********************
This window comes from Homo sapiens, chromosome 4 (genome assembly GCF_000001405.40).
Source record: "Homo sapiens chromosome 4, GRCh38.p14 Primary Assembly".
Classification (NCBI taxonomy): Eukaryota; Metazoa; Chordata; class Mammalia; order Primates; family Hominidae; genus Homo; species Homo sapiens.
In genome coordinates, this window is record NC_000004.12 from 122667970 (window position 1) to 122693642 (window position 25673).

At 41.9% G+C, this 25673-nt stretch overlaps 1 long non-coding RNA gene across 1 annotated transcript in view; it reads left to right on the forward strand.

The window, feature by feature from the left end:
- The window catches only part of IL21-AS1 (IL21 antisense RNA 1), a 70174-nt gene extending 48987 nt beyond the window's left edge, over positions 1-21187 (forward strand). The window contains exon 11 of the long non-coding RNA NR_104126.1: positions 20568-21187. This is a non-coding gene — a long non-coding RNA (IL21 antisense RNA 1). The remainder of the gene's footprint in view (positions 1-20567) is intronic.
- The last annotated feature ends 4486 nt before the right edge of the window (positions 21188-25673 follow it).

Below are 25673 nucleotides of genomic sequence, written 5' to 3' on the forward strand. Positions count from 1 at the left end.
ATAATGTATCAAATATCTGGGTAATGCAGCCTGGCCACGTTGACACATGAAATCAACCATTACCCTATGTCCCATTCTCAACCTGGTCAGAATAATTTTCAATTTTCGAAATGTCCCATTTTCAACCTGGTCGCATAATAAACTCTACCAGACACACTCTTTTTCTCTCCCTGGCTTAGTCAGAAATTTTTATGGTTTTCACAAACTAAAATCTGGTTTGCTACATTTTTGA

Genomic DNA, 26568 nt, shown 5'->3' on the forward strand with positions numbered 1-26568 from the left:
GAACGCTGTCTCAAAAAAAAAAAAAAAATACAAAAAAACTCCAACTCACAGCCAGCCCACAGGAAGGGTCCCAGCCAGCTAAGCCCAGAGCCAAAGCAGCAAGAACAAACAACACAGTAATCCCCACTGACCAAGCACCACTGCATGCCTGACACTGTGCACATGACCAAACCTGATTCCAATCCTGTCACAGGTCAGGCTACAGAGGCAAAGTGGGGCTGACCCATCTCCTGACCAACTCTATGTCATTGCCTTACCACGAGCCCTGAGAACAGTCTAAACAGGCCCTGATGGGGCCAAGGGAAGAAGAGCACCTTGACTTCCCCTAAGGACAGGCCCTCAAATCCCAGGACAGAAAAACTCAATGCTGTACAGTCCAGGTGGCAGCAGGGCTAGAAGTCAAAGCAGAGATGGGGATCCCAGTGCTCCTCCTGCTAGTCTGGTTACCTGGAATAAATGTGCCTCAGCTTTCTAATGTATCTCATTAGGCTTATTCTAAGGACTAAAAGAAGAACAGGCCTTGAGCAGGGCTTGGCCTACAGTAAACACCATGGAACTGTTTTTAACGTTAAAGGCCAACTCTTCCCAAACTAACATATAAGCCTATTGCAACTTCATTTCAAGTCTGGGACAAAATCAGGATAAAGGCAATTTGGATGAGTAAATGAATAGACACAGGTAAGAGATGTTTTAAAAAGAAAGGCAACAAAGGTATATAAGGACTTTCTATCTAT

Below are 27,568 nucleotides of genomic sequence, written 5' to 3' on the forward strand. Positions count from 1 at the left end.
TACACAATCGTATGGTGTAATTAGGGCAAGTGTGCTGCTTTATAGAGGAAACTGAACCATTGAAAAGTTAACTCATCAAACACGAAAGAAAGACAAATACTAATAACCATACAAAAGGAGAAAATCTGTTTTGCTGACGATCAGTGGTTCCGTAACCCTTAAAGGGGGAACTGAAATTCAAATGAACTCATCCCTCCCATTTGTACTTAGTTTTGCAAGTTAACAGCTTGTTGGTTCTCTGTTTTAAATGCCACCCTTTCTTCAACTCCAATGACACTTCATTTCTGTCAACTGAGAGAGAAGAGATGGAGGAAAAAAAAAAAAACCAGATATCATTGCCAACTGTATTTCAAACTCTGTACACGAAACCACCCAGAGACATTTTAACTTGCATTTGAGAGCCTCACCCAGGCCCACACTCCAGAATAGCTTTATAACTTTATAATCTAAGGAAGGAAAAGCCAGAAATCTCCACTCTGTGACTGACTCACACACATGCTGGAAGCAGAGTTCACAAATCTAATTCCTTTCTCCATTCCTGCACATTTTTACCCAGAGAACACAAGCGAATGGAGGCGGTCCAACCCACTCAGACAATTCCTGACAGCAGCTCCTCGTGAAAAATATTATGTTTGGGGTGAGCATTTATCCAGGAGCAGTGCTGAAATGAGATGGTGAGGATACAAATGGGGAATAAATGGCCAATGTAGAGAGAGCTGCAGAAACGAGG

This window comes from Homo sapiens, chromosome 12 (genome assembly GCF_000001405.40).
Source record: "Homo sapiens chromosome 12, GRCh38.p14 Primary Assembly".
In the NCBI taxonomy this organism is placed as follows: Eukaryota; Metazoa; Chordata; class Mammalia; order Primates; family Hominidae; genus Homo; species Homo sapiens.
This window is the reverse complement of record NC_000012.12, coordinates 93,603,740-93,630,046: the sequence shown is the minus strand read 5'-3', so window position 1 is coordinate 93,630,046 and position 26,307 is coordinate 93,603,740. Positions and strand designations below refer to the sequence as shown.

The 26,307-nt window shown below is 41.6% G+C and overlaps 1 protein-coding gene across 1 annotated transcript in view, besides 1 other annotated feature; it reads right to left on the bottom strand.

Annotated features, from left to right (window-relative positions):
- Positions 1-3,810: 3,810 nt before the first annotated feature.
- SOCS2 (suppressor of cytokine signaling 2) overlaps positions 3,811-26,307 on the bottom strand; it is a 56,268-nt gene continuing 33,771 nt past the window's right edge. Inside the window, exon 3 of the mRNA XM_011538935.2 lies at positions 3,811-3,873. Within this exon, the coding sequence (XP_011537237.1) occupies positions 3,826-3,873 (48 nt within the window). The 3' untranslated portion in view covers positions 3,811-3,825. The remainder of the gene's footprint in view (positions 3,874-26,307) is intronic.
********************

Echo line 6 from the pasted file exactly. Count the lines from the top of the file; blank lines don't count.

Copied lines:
The window, feature by feature from the left end: